Suggestion: play a little variation of hide and seek, where they hide and you … don’t seek them out.
Kidding! But maybe, if you seek them out, just do it slowly. Just take your time and luxuriate in that space of total silence as they try not to get caught. You know they’re hiding under the bed. Let them hide.
Kids love to win (or at least believe they’re winning). So it’s win-win, right?
Temporarily up the screen time
“There’s always a lot of discussion in the news about the values and downsides to screen time,” Mary Crothers Bell, a stay-at-home mother in Thunder Bay, said to HuffPost Canada. “But I’ve found that sometimes, when I need a moment to myself, fixing them a snack and putting on a children’s program works.”
It’s true that headlines often skewer the prospect of too much time on our devices. The threat of our brains curdling and our skulls growing horns from hunching over smartphones is always looming. But you know what they say about drastic times.
They call for a Netflix subscription.
Sharpe, too, said she uses “Netflix as a nanny.” Both parents are careful to monitor how much of it they’re using, but they’ve found it’s helpful to slip it in every now and again. It keeps their kids occupied, if even for 15 minutes. (For children two to five years old, the recommended limit is less than one hour of screen time per day.)
“My kids also really enjoy audiobooks and readings, so that’s been a nice option as well,” Bell said. “Right now, in our current climate, maybe technology is a little bit more helpful as a crutch.”
Spa day (for you)
Not much to say on this one. Turning your self care into a game or task for your kids to complete is nothing short of brilliant. Cunning, sure, but brilliant.
Literally just tire them out
When kids exercise, it follows that they’ll get tired.
And seeing as they can’t exactly do playdates anymore, or run around tyrannically at your local playground, or, in Sharpe’s case, do any rock climbing at the rec centre, there’s a need to get creative.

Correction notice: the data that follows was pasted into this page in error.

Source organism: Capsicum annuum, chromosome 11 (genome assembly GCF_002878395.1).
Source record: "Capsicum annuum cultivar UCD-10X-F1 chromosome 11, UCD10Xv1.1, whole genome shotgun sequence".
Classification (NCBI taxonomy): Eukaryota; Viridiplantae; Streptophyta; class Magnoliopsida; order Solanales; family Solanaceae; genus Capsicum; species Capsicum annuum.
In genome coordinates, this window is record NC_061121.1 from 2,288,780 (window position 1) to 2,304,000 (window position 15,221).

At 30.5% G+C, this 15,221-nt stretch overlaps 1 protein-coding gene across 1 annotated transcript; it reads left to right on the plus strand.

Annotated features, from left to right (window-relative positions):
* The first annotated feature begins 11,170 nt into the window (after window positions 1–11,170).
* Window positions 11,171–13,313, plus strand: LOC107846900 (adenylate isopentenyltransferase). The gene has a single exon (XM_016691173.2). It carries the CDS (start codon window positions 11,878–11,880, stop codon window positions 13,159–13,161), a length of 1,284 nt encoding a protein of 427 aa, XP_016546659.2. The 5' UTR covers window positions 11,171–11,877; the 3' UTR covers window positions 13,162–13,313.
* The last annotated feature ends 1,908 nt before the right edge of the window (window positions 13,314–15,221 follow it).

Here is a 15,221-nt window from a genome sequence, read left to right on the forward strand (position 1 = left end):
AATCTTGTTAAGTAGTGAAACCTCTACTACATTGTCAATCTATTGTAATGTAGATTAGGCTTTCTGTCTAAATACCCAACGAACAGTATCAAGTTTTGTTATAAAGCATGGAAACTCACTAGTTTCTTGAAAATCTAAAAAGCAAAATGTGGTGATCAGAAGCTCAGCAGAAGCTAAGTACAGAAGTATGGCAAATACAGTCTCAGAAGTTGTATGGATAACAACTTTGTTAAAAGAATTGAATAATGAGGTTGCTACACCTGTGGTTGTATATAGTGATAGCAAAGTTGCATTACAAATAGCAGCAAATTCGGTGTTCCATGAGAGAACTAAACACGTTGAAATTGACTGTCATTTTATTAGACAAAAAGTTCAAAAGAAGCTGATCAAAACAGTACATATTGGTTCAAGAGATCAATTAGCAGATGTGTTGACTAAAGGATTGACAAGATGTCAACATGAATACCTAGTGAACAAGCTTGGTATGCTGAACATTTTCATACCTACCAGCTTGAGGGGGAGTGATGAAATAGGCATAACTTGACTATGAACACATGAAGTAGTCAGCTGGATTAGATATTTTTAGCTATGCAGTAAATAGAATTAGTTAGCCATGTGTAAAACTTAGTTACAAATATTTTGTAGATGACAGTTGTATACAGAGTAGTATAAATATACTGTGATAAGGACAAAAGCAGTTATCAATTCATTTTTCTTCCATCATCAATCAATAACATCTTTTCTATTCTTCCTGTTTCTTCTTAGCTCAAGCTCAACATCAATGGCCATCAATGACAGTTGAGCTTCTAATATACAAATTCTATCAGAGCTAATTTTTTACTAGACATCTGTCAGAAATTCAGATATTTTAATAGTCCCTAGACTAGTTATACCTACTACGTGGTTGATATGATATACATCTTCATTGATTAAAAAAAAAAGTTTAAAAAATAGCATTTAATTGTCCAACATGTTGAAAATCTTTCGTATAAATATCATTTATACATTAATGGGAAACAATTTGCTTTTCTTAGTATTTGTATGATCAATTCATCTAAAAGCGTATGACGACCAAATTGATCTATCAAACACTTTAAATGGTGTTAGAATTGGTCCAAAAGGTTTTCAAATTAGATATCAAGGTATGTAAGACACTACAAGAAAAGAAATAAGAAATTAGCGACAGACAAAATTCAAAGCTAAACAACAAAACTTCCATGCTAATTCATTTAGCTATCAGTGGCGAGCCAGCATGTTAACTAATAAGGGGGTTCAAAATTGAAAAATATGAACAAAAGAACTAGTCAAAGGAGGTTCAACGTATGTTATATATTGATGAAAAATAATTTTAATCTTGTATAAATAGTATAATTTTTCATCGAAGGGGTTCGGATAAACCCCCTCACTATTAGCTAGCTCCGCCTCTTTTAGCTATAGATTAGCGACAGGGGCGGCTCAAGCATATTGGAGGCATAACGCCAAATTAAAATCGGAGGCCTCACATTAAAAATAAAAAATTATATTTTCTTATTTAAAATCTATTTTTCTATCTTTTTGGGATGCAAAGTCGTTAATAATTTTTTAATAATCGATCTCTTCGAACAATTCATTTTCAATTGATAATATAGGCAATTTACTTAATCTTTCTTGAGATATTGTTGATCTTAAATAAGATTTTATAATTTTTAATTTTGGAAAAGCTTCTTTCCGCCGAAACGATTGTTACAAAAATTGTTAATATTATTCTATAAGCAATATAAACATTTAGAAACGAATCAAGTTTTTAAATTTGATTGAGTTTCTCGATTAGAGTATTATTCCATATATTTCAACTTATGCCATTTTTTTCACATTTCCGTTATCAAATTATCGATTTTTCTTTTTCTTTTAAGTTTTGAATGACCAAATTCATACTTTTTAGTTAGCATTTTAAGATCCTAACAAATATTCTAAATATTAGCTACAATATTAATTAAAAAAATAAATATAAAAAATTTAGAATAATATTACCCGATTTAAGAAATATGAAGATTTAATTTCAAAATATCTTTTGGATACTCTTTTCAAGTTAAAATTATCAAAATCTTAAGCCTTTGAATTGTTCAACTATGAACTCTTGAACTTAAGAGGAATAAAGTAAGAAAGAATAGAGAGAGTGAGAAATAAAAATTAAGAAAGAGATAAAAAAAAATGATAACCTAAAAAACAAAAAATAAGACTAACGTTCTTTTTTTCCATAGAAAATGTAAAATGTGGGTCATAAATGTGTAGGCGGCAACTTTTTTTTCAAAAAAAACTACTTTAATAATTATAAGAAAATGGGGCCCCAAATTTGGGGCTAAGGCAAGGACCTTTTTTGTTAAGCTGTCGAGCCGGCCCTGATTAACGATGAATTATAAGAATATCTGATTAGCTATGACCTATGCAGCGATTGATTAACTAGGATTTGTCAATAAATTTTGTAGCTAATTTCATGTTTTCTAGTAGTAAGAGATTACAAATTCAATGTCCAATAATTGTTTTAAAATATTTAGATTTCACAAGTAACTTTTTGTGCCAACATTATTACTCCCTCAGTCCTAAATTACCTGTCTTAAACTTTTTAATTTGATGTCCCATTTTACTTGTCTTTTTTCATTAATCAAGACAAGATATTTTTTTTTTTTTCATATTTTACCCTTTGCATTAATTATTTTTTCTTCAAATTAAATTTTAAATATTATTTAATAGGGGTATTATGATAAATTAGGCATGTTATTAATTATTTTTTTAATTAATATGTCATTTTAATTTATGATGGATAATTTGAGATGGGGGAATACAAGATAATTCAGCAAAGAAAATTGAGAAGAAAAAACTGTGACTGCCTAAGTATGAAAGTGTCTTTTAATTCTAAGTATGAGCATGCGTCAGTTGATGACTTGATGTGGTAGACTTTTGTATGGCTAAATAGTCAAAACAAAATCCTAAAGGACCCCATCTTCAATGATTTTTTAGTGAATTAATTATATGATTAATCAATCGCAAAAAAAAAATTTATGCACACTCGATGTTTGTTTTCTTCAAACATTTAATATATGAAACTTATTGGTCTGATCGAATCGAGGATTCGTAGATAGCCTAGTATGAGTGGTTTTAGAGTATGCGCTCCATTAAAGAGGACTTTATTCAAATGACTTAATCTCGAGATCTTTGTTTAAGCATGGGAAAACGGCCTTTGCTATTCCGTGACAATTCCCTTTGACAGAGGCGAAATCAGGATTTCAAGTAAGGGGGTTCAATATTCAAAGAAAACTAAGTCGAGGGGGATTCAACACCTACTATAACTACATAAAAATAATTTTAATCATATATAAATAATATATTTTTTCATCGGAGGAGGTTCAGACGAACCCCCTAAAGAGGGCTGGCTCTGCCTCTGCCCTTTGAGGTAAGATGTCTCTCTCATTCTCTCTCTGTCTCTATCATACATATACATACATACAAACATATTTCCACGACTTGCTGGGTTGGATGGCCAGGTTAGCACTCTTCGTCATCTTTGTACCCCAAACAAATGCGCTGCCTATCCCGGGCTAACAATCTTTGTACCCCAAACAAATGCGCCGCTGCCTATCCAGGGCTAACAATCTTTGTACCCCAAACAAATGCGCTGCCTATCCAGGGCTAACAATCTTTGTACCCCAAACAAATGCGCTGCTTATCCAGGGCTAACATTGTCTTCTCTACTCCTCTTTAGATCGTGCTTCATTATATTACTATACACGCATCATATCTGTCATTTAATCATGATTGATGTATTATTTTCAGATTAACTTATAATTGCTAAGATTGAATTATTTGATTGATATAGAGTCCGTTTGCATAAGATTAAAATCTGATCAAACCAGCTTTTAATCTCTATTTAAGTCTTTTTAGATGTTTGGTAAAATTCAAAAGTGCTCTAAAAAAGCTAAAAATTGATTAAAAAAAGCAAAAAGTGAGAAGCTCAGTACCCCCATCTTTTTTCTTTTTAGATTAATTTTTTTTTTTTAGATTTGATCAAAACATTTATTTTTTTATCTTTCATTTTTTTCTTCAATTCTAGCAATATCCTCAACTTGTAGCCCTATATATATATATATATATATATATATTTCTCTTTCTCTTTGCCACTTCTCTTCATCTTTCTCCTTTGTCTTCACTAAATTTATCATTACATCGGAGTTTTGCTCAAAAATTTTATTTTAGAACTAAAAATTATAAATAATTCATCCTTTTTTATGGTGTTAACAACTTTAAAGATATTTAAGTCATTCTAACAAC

“We have a backyard, so I’ll take some time to set up a cooperative obstacle course, which is really just some logs or rope or something like that,” said Sharpe. “It’s nothing Pinterest-worthy, but it’s enough for me to have a bit of time just to breathe. Even those five to ten minutes can be really valuable in a day.”
It doesn’t have to be an obstacle course; there are plenty of exhausting tasks you can give your kid, which will (hopefully) buy you a nap later in the day.
Train them as figurative painters
Art class has been cancelled until … well, who knows when? That doesn’t mean they can’t still train to be the next Emily Carr or Kris Knight. Inspiration, naturally, is everywhere, even in the image of a sleeping parent. Set it up as a game: “I’ll just lay here, and you paint me. Whoever paints the best picture gets a treat. You have 30 minutes.” Then, nap. Reward however generously you like.
“Last week, my triplets woke up at 6 a.m. every day,” Mari A., a parent to five kids in North York, told HuffPost Canada. “I’m stressed out with finishing my winter semester at university, and my older kids were acting out and didn’t want to do their daily chores. My husband had to stop working.”
Mari A. raised her voice, then felt bad about it. She decided she needed a break and arranged with her husband that she’d take a nap and watch an episode of “The Office” while he attended to the kids.
This sort of communication and structure is valuable, when there’s more than one parent or caregiver in the equation. Alternating days in the week for sleeping in can benefit alone time-starved parents too. And setting strict bedtime routines allows time at in the evening for to relax.
“You need some time as a couple, without kids. After they go to sleep, we’ll watch a comedy on Netflix and eat some chips,” Mari A. said.
Whatever this is